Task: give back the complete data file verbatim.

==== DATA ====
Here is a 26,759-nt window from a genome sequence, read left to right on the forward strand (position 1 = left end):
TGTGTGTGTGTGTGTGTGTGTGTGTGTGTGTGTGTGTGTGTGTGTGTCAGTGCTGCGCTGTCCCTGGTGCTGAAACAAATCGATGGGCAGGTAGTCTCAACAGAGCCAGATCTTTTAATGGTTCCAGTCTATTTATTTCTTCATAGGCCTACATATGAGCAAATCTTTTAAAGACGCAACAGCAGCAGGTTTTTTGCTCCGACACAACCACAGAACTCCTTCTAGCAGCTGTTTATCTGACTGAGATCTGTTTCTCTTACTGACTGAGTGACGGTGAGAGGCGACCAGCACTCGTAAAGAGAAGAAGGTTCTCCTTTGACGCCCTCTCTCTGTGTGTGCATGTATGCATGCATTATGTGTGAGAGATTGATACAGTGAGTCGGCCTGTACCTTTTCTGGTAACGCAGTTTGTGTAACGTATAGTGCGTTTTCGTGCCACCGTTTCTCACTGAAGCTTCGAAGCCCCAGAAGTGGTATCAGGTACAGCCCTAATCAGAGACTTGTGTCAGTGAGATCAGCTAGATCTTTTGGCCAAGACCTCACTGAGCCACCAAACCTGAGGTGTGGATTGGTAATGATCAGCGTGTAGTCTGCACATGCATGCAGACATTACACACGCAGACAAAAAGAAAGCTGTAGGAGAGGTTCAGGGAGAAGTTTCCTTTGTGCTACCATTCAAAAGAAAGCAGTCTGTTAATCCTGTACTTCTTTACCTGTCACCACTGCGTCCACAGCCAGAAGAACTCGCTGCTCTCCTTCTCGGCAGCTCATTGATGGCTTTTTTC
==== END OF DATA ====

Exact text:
Here is a 26,759-nt window from a genome sequence, read left to right on the forward strand (position 1 = left end):
TGTGTGTGTGTGTGTGTGTGTGTGTGTGTGTGTGTGTGTGTGTGTGTCAGTGCTGCGCTGTCCCTGGTGCTGAAACAAATCGATGGGCAGGTAGTCTCAACAGAGCCAGATCTTTTAATGGTTCCAGTCTATTTATTTCTTCATAGGCCTACATATGAGCAAATCTTTTAAAGACGCAACAGCAGCAGGTTTTTTGCTCCGACACAACCACAGAACTCCTTCTAGCAGCTGTTTATCTGACTGAGATCTGTTTCTCTTACTGACTGAGTGACGGTGAGAGGCGACCAGCACTCGTAAAGAGAAGAAGGTTCTCCTTTGACGCCCTCTCTCTGTGTGTGCATGTATGCATGCATTATGTGTGAGAGATTGATACAGTGAGTCGGCCTGTACCTTTTCTGGTAACGCAGTTTGTGTAACGTATAGTGCGTTTTCGTGCCACCGTTTCTCACTGAAGCTTCGAAGCCCCAGAAGTGGTATCAGGTACAGCCCTAATCAGAGACTTGTGTCAGTGAGATCAGCTAGATCTTTTGGCCAAGACCTCACTGAGCCACCAAACCTGAGGTGTGGATTGGTAATGATCAGCGTGTAGTCTGCACATGCATGCAGACATTACACACGCAGACAAAAAGAAAGCTGTAGGAGAGGTTCAGGGAGAAGTTTCCTTTGTGCTACCATTCAAAAGAAAGCAGTCTGTTAATCCTGTACTTCTTTACCTGTCACCACTGCGTCCACAGCCAGAAGAACTCGCTGCTCTCCTTCTCGGCAGCTCATTGATGGCTTTTTTC